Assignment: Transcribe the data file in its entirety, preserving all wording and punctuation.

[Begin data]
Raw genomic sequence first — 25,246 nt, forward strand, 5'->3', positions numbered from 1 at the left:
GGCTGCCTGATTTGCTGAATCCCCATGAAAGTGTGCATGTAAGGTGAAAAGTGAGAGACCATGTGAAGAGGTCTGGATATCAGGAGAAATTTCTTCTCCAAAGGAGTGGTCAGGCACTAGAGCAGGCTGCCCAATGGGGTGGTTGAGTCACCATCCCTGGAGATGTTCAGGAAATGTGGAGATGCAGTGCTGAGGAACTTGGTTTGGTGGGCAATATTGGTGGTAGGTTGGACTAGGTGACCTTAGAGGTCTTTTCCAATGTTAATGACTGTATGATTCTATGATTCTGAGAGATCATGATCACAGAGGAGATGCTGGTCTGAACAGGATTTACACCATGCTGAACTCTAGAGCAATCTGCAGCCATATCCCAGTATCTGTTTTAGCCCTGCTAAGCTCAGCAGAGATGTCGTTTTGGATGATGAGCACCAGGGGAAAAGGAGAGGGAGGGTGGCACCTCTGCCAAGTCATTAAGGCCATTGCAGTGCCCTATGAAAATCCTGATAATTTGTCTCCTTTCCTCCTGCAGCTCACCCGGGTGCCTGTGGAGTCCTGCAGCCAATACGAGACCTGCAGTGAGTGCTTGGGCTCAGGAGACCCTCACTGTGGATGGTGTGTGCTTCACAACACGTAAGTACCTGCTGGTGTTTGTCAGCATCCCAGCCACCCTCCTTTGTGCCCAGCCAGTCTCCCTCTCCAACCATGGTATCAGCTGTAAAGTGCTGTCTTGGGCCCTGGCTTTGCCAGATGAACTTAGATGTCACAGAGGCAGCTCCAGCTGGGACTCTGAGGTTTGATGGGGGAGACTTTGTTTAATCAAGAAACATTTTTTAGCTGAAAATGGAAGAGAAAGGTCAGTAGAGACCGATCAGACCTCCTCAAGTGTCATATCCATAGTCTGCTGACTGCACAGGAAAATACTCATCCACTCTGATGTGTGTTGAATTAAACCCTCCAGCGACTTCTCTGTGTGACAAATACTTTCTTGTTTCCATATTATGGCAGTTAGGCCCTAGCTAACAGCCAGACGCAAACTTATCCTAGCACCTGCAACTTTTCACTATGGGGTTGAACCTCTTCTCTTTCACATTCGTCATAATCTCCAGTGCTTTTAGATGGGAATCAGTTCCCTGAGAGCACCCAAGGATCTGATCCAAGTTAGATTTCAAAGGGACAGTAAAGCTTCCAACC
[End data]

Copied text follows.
Raw genomic sequence first — 25,246 nt, forward strand, 5'->3', positions numbered from 1 at the left:
GGCTGCCTGATTTGCTGAATCCCCATGAAAGTGTGCATGTAAGGTGAAAAGTGAGAGACCATGTGAAGAGGTCTGGATATCAGGAGAAATTTCTTCTCCAAAGGAGTGGTCAGGCACTAGAGCAGGCTGCCCAATGGGGTGGTTGAGTCACCATCCCTGGAGATGTTCAGGAAATGTGGAGATGCAGTGCTGAGGAACTTGGTTTGGTGGGCAATATTGGTGGTAGGTTGGACTAGGTGACCTTAGAGGTCTTTTCCAATGTTAATGACTGTATGATTCTATGATTCTGAGAGATCATGATCACAGAGGAGATGCTGGTCTGAACAGGATTTACACCATGCTGAACTCTAGAGCAATCTGCAGCCATATCCCAGTATCTGTTTTAGCCCTGCTAAGCTCAGCAGAGATGTCGTTTTGGATGATGAGCACCAGGGGAAAAGGAGAGGGAGGGTGGCACCTCTGCCAAGTCATTAAGGCCATTGCAGTGCCCTATGAAAATCCTGATAATTTGTCTCCTTTCCTCCTGCAGCTCACCCGGGTGCCTGTGGAGTCCTGCAGCCAATACGAGACCTGCAGTGAGTGCTTGGGCTCAGGAGACCCTCACTGTGGATGGTGTGTGCTTCACAACACGTAAGTACCTGCTGGTGTTTGTCAGCATCCCAGCCACCCTCCTTTGTGCCCAGCCAGTCTCCCTCTCCAACCATGGTATCAGCTGTAAAGTGCTGTCTTGGGCCCTGGCTTTGCCAGATGAACTTAGATGTCACAGAGGCAGCTCCAGCTGGGACTCTGAGGTTTGATGGGGGAGACTTTGTTTAATCAAGAAACATTTTTTAGCTGAAAATGGAAGAGAAAGGTCAGTAGAGACCGATCAGACCTCCTCAAGTGTCATATCCATAGTCTGCTGACTGCACAGGAAAATACTCATCCACTCTGATGTGTGTTGAATTAAACCCTCCAGCGACTTCTCTGTGTGACAAATACTTTCTTGTTTCCATATTATGGCAGTTAGGCCCTAGCTAACAGCCAGACGCAAACTTATCCTAGCACCTGCAACTTTTCACTATGGGGTTGAACCTCTTCTCTTTCACATTCGTCATAATCTCCAGTGCTTTTAGATGGGAATCAGTTCCCTGAGAGCACCCAAGGATCTGATCCAAGTTAGATTTCAAAGGGACAGTAAAGCTTCCAACC